This also may explain why many cultures favour sons over daughters.  No cultures favour daughters.  Sons are a much better way of getting lots of your genes into future generations than daughters – whether you are a man or a woman.

An interesting question:  would a mother object to a highly promiscuous son?  He would be a route to having more of her genes propagated into future generations.

Nothing here should make us believe we can predict the behaviour of individual men and women.  Also, I’m describing the is not the ought of human behaviour.  The ought of human behaviour cannot and should not be decided (or justified) by evolution.  Morals, ethics, civilised evidence based debate and the rule of law are the only mechanisms for reaching a consensus of how we as individuals ought to behave.  Evolution is about survival of our genes and does not care one jot about human happiness, fairness or equality.

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Liberty, Politics and Economics

The Economic Rape of Britain’s Youth

We should all feel sorry for Britain’s youth, not least because of the economic rape perpetrated on them by 13 years of Labour Government.

First, let’s be clear about the economic legacy left by the last Labour Government.  The deficit was a whopping £155,000,000,000 in one year!  This has now taken the debt to well over £1,000,000,000,000 that must be paid down by our children and grandchildren.

Whilst I have heard many Labour politicians responsible for this eye-watering number blame it on extra spending required to avert an “international financial crisis” created by bankers, the facts do not support this defence.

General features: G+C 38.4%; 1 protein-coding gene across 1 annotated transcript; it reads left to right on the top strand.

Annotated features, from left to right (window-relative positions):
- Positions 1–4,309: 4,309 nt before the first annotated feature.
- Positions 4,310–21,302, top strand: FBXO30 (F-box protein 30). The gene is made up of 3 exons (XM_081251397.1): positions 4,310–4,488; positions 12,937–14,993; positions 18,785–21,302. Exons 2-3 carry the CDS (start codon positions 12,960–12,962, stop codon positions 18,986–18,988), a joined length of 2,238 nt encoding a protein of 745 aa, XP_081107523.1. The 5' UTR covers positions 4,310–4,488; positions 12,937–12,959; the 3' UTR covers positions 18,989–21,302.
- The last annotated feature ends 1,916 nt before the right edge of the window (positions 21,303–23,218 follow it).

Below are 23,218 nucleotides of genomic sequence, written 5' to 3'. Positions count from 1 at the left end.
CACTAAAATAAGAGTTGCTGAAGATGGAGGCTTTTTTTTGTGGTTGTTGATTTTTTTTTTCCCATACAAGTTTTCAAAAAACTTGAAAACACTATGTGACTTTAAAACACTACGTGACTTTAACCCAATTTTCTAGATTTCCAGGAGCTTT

It was not a “world-wide” crisis as it affected only countries that ran up huge Government deficits (Greece and the UK being prime examples) or massive private deficits (Ireland).  This includes the US who refused to raise very low tax levels to meet spending obligations, and the EuroZone who cannot put taxes up any higher to match their totally out-of-control spending plans.  Many countries, including Canada, Australia, Saudi Arabia, China, Sweden Germany and much of South East Asia all avoided the worst of the crisis because their spending was more-or-less in line with their tax revenues.  Labour must take its share of the blame with the bankers, as it was them that ran up Government debt.

Also, Labour turned on the spending tap long before the 2008 – 09 financial crisis.

http://www.ifs.org.uk/bns/bn99.pdf (see Fig. 4.1 on page 10)

Labour spending went from 36% of GDP in 1999-2000 to 42% in 2005 -2006 whilst revenue was broadly flat at 37% of GDP over the same period.  Increasing Government deficits is not new and the size of this early deficit was not unusual by historical standards.  But the key difference here is that Labour increased spending and debt during the boom which started at the end of John Major’s Government.  We expect Governments to increase spending and deficits during a recession.  This is essential to cover increased unemployment benefits and lower tax revenues and smooth out the economic shocks that inevitably hit the most vulnerable citizens.  However, prudent Governments will then pay down debt during the boom times to allow more future borrowing when the economic cycle inevitable takes a turn for the worse.

Remember that the deficit is given as a percentage of GDP, which is much higher during a boom therefore the deficit is proportionally bigger.  Also, the last boom lasted for a long time, an unprecedented 16 years, allowing massive debt to build up if you were foolish enough to continue to borrow during this time.